Klose encounters in alien culture build striking personality

Click to follow
The Independent Football

Miroslav Klose took up football in an attempt to be accepted in Germany, a country in which he felt, and was, a stranger. As the number of Germans wearing shirts with "KLOSE" on their backs at the Olympiastadion this afternoon will demonstrate, he succeeded beyond imagining.

Klose carries the burden of Germany's hopes in today's quarter-final against Argentina, but at eight years old he was a lonely immigrant boy, trying to make friends through football after his family moved to West Germany from Poland. Just as improbably, at 22 his only involvement with professional football was as a spectator, watching Kaiserslautern from the terraces when not playing in the part-time regional leagues.

At this point Kaiserslautern's amateur division signed him. Within nine months he won his first cap and within two seasons he was runner-up to Ronaldo as leading scorer in the 2002 World Cup with five goals.

It was a meteoric rise and Klose's form dipped as he struggled to cope with his new status, going goalless in Germany's disastrous Euro 2004 campaign. He persevered and, at this World Cup, is the leading scorer with four goals. He has also forged a genuine partnership with Lukas Podolski, making both goals for the younger striker - who is also Polish-born - in the victory against Sweden.

Unsurprisingly, he has been linked with a move away from Werder Bremen, even though he has three years remaining on his contract and they have again qualified for the Champions' League. At 28 - his birthday was on the opening day of the tournament - he is at his peak and his next move is the one that should set him up for life.

Not that Klose appears to be money-oriented. He drives a modest car, is devoted to his wife and twin children, scandal-free, dedicated to his profession, and popular with fans, press and team-mates. He has, though, become more assertive in this tournament, perhaps due to his status as senior striker, perhaps due to the influence of Jürgen Klinsmann's can-do approach.

"It's bad luck for Argentina to meet us," he said this week, "because we want to reach the next round - and therefore we will beat them. We know they are a strong team, but if we keep them under pressure for 90 minutes they will commit mistakes - and then we will capitalise."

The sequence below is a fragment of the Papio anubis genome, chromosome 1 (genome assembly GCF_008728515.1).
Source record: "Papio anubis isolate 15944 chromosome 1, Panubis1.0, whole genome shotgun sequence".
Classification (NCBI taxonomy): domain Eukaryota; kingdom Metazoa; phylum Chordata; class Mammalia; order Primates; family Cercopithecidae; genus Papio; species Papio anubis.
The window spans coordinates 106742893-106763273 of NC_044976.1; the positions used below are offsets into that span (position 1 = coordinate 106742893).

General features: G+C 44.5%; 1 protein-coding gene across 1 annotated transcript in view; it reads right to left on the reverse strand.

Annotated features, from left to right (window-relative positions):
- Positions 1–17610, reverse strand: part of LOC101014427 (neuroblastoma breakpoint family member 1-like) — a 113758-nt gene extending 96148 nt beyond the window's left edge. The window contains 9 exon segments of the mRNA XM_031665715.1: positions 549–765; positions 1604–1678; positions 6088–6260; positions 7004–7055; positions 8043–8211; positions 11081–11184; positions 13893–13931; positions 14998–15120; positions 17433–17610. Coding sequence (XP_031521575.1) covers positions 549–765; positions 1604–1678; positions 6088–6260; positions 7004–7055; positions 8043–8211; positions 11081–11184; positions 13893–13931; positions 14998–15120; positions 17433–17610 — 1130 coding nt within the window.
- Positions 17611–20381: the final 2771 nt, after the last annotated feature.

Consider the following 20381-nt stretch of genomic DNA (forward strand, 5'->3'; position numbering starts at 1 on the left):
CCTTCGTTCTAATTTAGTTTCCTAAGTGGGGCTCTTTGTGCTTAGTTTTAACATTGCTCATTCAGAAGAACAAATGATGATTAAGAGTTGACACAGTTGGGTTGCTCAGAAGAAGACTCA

This boast is uncharacteristic of Klose, but symptomatic of Germany's rising confidence. Klose's form is a major factor even if critics note that his nine World Cup goals (five in 2002) have generally come against weak opposition (three against Saudi Arabia, two each against Costa Rica and Ecuador, one each against Cameroon and the Republic of Ireland).

He has, though, scored 28 goals in 60 internationals and scored 25 goals in 26 Bundesliga appearances last season.

"He's at a decisive phase in his career, and what he does now is all down to him," Klinsmann said. "This is an opportunity for him to step up to the next level. He's in his footballing prime and is really hungry for goals."

The team manager, Oliver Bierhoff, added: "Miro's transfer to Werder Bremen was very important for him, as was the birth of his two children. He has become more mature and self-confident. He has a very professional mindset and has managed to overcome any injuries he's had to come back stronger. He knows the World Cup is a real platform for him."

Klose has been lucky with his teachers, and been a good learner. As well as Klinsmann and Bierhoff he has been coached by Rudi Völler and Klaus Allofs, two other former international strikers. And it was Otto Rehhagel, the German manager of Greece, who discovered him at Kaiserslautern.

Klose was born, in 1978, in the Polish town of Opole. His father, Josef, had played for Auxerre, in France, and his mother represented Poland at handball. But Klose did not play organised football until the family moved west. "Football meant everything to me," he recalls. "I just threw my stuff in the corner after school and raced to the local park. I was always a little better than the others, so I was always first pick. That helped me integrate, and I made my first friends through football."

Even as he settled, he retained strong family links with Poland. "I really like the people. My aunt and uncle still live there. We phone regularly, and I go and see them whenever I have time. When I was at Kaiserslautern they asked if I could imagine playing for Poland. But I knew I was in line to appear for Germany, and four weeks later I was called into the national squad for the first time."

He scored on his debut, the winner in a World Cup qualifier in Albania, and has not looked back.

Comments